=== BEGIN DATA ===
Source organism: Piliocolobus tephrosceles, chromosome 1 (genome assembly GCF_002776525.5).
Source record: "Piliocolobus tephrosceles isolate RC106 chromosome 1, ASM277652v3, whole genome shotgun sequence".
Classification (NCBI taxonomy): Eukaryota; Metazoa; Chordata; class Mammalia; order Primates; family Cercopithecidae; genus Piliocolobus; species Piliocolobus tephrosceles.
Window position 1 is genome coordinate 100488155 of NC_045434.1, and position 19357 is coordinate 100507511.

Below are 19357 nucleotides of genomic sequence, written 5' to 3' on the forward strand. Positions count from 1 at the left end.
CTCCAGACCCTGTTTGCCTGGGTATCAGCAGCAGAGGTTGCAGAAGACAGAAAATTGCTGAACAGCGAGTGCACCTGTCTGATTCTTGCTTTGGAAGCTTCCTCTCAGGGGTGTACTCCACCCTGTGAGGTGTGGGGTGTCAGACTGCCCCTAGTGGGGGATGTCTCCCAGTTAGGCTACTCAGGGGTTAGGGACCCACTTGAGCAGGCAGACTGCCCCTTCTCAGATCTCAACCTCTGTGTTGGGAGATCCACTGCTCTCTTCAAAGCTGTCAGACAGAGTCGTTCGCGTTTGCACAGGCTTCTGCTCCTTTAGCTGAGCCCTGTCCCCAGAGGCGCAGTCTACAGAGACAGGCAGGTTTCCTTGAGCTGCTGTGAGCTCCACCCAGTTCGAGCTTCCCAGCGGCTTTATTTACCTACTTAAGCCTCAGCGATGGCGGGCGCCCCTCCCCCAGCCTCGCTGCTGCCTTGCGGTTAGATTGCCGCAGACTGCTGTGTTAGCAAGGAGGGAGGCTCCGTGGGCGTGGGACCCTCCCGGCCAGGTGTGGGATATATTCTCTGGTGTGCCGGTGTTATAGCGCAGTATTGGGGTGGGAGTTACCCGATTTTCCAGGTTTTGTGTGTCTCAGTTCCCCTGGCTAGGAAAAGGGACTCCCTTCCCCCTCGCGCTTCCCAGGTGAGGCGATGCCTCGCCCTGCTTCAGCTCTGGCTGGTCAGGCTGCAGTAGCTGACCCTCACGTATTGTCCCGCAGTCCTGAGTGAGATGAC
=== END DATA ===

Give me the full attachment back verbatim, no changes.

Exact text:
Source organism: Piliocolobus tephrosceles, chromosome 1 (genome assembly GCF_002776525.5).
Source record: "Piliocolobus tephrosceles isolate RC106 chromosome 1, ASM277652v3, whole genome shotgun sequence".
Classification (NCBI taxonomy): Eukaryota; Metazoa; Chordata; class Mammalia; order Primates; family Cercopithecidae; genus Piliocolobus; species Piliocolobus tephrosceles.
Window position 1 is genome coordinate 100488155 of NC_045434.1, and position 19357 is coordinate 100507511.

Below are 19357 nucleotides of genomic sequence, written 5' to 3' on the forward strand. Positions count from 1 at the left end.
CTCCAGACCCTGTTTGCCTGGGTATCAGCAGCAGAGGTTGCAGAAGACAGAAAATTGCTGAACAGCGAGTGCACCTGTCTGATTCTTGCTTTGGAAGCTTCCTCTCAGGGGTGTACTCCACCCTGTGAGGTGTGGGGTGTCAGACTGCCCCTAGTGGGGGATGTCTCCCAGTTAGGCTACTCAGGGGTTAGGGACCCACTTGAGCAGGCAGACTGCCCCTTCTCAGATCTCAACCTCTGTGTTGGGAGATCCACTGCTCTCTTCAAAGCTGTCAGACAGAGTCGTTCGCGTTTGCACAGGCTTCTGCTCCTTTAGCTGAGCCCTGTCCCCAGAGGCGCAGTCTACAGAGACAGGCAGGTTTCCTTGAGCTGCTGTGAGCTCCACCCAGTTCGAGCTTCCCAGCGGCTTTATTTACCTACTTAAGCCTCAGCGATGGCGGGCGCCCCTCCCCCAGCCTCGCTGCTGCCTTGCGGTTAGATTGCCGCAGACTGCTGTGTTAGCAAGGAGGGAGGCTCCGTGGGCGTGGGACCCTCCCGGCCAGGTGTGGGATATATTCTCTGGTGTGCCGGTGTTATAGCGCAGTATTGGGGTGGGAGTTACCCGATTTTCCAGGTTTTGTGTGTCTCAGTTCCCCTGGCTAGGAAAAGGGACTCCCTTCCCCCTCGCGCTTCCCAGGTGAGGCGATGCCTCGCCCTGCTTCAGCTCTGGCTGGTCAGGCTGCAGTAGCTGACCCTCACGTATTGTCCCGCAGTCCTGAGTGAGATGAC